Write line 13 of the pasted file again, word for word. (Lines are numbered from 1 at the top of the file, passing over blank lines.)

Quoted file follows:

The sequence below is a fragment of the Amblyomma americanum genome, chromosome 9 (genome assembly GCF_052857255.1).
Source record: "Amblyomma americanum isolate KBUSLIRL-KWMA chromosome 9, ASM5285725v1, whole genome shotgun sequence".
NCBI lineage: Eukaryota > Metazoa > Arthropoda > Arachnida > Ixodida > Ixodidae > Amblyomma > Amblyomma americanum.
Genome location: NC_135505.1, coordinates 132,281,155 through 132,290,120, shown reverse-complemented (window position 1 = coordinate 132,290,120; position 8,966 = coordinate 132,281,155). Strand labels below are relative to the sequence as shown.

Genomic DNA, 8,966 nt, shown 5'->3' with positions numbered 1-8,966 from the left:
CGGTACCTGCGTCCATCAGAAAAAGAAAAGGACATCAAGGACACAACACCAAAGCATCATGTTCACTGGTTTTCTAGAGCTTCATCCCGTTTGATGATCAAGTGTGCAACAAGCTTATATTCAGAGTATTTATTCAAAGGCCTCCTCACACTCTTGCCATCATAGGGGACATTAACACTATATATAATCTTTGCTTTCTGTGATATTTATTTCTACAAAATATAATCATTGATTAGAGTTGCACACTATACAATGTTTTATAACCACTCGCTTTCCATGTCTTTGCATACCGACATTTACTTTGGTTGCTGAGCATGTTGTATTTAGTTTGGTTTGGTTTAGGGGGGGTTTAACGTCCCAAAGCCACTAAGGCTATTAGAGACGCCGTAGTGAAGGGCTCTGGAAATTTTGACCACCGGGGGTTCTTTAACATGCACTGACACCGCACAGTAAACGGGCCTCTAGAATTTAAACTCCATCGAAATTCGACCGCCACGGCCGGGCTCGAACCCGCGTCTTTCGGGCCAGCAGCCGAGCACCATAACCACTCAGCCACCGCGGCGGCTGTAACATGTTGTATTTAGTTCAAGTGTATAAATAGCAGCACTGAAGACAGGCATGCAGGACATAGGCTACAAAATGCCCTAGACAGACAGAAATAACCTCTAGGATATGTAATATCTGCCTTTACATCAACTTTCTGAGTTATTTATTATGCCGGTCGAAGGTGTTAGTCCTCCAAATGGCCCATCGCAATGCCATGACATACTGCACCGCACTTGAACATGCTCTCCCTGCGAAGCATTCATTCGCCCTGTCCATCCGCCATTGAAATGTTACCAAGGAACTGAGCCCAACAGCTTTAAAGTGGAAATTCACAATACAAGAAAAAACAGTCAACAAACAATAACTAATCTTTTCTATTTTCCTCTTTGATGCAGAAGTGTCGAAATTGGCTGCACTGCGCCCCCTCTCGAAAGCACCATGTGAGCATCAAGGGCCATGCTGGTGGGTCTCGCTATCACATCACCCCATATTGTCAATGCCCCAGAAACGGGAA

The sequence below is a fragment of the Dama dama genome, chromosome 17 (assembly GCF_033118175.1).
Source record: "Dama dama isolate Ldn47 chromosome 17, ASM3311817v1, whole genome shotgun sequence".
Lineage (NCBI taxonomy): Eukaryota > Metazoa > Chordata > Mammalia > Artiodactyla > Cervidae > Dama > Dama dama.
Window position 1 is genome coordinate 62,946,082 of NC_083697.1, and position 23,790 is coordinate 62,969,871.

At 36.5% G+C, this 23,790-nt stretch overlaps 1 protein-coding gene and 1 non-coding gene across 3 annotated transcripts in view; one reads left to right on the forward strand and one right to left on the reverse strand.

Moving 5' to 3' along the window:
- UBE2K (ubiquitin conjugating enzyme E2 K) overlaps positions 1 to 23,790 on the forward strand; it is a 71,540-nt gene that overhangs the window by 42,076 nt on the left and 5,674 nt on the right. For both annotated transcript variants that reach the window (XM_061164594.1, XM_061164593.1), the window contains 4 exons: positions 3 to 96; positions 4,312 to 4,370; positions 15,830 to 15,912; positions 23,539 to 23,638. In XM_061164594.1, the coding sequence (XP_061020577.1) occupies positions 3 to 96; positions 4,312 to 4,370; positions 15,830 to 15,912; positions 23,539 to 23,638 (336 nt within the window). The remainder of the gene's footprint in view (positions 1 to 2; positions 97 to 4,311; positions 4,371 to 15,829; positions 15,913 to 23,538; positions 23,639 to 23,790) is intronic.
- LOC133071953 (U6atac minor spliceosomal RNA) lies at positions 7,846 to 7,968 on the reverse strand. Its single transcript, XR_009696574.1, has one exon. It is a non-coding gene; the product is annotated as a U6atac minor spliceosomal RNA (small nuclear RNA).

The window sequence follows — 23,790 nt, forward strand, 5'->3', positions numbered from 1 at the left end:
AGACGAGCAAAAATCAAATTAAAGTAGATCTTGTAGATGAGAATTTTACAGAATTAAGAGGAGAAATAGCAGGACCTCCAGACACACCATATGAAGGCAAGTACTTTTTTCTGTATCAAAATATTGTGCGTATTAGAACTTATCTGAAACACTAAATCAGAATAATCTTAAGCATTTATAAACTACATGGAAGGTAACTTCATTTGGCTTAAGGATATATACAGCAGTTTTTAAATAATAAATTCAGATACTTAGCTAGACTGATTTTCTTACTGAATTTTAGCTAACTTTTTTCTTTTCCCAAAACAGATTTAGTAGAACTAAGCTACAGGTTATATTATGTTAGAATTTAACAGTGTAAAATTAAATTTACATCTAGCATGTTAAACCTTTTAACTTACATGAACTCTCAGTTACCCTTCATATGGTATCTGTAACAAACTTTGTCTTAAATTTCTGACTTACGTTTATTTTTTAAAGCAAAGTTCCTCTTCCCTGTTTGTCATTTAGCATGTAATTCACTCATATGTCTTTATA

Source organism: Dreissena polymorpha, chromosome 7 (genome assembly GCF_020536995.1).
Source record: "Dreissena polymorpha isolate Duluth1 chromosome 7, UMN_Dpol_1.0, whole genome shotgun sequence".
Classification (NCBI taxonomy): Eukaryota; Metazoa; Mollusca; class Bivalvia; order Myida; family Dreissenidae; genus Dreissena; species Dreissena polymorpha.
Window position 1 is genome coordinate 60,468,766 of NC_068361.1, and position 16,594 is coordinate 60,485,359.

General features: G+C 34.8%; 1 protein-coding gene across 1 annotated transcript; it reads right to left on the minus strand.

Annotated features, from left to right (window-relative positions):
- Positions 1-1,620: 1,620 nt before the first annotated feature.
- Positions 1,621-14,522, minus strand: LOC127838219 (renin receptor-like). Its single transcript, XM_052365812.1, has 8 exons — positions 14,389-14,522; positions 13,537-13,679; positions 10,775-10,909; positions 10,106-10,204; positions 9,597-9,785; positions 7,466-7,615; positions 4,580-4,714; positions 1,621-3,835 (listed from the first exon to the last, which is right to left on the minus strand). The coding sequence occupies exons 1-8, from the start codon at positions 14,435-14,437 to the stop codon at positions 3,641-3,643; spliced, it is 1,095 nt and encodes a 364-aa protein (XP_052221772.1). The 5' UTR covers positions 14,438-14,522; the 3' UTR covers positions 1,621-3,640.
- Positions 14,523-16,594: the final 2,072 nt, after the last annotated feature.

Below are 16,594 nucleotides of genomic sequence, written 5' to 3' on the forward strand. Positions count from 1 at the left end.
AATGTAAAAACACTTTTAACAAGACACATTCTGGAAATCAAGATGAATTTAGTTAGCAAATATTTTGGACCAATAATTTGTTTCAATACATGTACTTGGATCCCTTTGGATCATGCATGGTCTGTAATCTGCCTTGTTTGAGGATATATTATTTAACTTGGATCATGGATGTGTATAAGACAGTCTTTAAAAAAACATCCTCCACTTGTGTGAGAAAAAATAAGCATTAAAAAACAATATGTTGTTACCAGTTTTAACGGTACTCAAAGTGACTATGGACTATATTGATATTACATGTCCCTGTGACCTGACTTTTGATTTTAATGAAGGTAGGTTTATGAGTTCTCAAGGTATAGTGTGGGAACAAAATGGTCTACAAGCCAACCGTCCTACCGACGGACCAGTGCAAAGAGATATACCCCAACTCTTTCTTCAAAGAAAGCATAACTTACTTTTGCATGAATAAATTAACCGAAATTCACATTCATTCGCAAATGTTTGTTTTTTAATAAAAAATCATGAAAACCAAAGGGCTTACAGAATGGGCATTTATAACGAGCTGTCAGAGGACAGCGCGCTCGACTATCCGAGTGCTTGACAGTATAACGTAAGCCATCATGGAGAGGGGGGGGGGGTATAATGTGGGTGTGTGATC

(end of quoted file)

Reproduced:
- UBE2K (ubiquitin conjugating enzyme E2 K) overlaps positions 1 to 23,790 on the forward strand; it is a 71,540-nt gene that overhangs the window by 42,076 nt on the left and 5,674 nt on the right. For both annotated transcript variants that reach the window (XM_061164594.1, XM_061164593.1), the window contains 4 exons: positions 3 to 96; positions 4,312 to 4,370; positions 15,830 to 15,912; positions 23,539 to 23,638. In XM_061164594.1, the coding sequence (XP_061020577.1) occupies positions 3 to 96; positions 4,312 to 4,370; positions 15,830 to 15,912; positions 23,539 to 23,638 (336 nt within the window). The remainder of the gene's footprint in view (positions 1 to 2; positions 97 to 4,311; positions 4,371 to 15,829; positions 15,913 to 23,538; positions 23,639 to 23,790) is intronic.